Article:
When I was searching for recipes for the 24×24 party, I knew I wanted some type of chips and salsa. I wanted it to have some type of tropical flair and was so excited when I came across these recipes on Epicurious. They turned out to be perfect for each other, and they were both big hits at the party. Such big hits, in fact, that they were gone when I went back for seconds. The super crunchy plantain chips are sprinkled with a combination of smoky seasoned salt, cayenne and lime zest, giving them a bright and spicy kick. The original recipe called for regular salt, but I couldn’t resist subbing in my favorite smoky seasoned salt from Penzey’s. I’ll admit – the plantain chips were so good that Eric and I both got a little carried away when taste-testing them before the party. The salsa gets tons of flavor and texture from the avocado, kiwis, red onion and jalapeno. I was a little unsure about the avocado and fruit combination, but this salsa turned out to be one of the best ones I’ve ever made. It’s incredibly refreshing, and we loved it so much that we made it again a week later. I think it would be great served over grilled fish, too. This would make a great appetizer for a spring or summer cookout, and I know we’ll be making it several more times once the warm weather (permanently) arrives.
Also, thank you so much for all the wonderful comments you left about your most memorable dessert! Eric and I both enjoyed reading through all of them. The winner is Diana, who said, “The best dessert I ever had was a molten chocolate cake at Maria Marie in Mexico. So delicious, it was 3 years ago and I’m still in love with it.” Congratulations, Diana! I’ll be emailing you your Bake it Pretty gift certificate soon.
Fried Plantain Chips
1 1/2 teaspoons finely grated fresh lime zest
1 1/2 teaspoons seasoned salt
1/4 teaspoon cayenne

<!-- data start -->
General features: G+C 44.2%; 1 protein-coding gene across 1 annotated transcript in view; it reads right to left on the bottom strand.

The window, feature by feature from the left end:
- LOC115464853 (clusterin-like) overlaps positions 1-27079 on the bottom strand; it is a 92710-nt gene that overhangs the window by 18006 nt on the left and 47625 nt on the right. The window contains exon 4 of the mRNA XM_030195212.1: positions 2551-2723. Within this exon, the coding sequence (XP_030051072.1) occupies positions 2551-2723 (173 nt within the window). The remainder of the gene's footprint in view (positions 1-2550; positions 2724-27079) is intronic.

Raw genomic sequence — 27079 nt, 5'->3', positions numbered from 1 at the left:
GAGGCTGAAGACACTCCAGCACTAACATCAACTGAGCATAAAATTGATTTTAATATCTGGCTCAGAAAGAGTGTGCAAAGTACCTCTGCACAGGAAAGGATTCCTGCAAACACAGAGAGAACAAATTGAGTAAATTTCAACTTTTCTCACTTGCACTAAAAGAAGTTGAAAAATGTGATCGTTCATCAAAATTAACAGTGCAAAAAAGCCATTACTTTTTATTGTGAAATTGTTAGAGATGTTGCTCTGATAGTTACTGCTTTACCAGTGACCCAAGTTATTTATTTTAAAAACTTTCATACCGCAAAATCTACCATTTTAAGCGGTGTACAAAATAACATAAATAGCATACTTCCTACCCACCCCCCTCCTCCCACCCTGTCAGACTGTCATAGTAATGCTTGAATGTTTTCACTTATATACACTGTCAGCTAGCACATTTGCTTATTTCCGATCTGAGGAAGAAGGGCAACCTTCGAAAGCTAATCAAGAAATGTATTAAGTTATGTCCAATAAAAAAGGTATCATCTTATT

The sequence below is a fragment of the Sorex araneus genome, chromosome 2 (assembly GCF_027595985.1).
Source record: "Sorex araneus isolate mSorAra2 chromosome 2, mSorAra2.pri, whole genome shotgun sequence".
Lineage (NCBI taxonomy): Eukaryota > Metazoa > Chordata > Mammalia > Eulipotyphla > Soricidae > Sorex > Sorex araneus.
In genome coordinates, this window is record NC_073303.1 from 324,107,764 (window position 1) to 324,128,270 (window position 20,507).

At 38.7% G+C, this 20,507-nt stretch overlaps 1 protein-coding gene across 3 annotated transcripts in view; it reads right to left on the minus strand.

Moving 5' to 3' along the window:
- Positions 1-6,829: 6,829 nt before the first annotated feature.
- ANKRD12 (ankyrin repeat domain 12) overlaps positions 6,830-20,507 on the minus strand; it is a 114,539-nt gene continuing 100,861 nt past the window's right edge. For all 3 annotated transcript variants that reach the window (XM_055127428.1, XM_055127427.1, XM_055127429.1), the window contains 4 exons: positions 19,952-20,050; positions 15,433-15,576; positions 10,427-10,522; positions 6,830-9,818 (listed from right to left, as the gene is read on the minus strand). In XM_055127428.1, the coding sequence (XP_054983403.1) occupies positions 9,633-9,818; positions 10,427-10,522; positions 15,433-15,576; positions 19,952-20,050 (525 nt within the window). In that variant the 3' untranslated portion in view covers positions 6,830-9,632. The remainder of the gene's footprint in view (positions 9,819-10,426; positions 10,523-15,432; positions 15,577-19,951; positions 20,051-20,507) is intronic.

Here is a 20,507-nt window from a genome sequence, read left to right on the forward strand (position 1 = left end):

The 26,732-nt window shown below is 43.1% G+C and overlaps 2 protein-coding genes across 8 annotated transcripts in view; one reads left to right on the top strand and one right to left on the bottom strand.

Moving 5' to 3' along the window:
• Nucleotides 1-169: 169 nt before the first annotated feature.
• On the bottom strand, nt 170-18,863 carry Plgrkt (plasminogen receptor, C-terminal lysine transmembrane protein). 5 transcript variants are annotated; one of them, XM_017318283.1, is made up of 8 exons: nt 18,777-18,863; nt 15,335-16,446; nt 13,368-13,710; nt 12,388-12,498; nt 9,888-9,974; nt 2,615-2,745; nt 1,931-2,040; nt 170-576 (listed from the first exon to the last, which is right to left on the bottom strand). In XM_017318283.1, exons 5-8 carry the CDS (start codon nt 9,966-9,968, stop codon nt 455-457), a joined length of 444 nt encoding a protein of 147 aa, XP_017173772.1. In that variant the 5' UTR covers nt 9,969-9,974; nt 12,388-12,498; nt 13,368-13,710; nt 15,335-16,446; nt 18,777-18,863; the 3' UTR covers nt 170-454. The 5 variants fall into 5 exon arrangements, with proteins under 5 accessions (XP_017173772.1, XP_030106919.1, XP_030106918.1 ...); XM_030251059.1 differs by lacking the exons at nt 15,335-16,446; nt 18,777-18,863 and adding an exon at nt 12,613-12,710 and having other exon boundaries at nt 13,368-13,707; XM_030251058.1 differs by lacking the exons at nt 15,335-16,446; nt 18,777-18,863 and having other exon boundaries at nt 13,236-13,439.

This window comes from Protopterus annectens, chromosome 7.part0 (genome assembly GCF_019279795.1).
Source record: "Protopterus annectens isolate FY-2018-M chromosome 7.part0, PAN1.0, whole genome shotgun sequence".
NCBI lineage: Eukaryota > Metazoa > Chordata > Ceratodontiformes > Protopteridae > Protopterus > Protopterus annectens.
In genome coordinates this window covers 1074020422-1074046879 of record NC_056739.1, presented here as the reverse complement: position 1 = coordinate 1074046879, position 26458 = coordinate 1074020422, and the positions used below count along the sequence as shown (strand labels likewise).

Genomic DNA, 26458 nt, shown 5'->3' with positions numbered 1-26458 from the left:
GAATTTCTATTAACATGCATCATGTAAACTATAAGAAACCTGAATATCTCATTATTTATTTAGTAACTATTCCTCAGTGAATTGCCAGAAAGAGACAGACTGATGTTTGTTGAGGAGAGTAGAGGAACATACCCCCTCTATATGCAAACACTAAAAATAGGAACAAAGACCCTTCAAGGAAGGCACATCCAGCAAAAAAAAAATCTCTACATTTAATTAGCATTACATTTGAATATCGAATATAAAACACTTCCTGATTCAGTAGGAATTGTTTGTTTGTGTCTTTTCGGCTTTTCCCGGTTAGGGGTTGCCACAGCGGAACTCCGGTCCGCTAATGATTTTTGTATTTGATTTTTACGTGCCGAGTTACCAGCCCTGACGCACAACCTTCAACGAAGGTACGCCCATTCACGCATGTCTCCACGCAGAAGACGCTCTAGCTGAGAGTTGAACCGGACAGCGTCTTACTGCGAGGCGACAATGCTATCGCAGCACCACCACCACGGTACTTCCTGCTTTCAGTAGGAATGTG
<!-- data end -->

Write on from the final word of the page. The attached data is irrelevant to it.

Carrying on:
6 cups vegetable oil
4 very green plantains (about 1 1/2 pounds)
In a small bowl, combine zest, salt and cayenne. Set aside. Line a baking sheet with a double layer of paper towels and set near stovetop.
Heat oil in a 5-quart pot set over medium to medium-high heat until a thermometer reaches 375º. While oil is heating, cut ends off plantains and use a sharp knife to score each plantain lengthwise 5 times. Place into a bowl of hot water and soak for 5 minutes before peeling. Using a mandoline or vegetable peeler, slice the plantains into very thin (about 1/8-inch) strips. Fry strips 6 at a time, turning frequently, for 30 to 45 seconds or until golden. Remove using tongs or a spider and sprinkle immediately with salt mixture.
Plantain chips can be made several hours in advance. Cool completely, then store in an airtight container at room temperature until ready to serve.
Adapted from Epicurious
Avocado Kiwi Salsa
2 kiwis, peeled and roughly chopped
1 avocado, pitted, peeled, and cut into 1/2-inch dice
1/4 cup fresh cilantro, chopped
1/4 cup finely chopped red onion
1 jalapeño chile, seeded and finely chopped
2 tablespoons fresh lime juice
salt and pepper, to taste
Gently toss together all ingredients, adding salt and pepper as needed. Serve immediately.
Note: Since I was making this for a party, I tossed together everything except for the avocado and added it a few minutes before guests arrived.
Makes about 1 1/2 cups
Adapted from Epicurious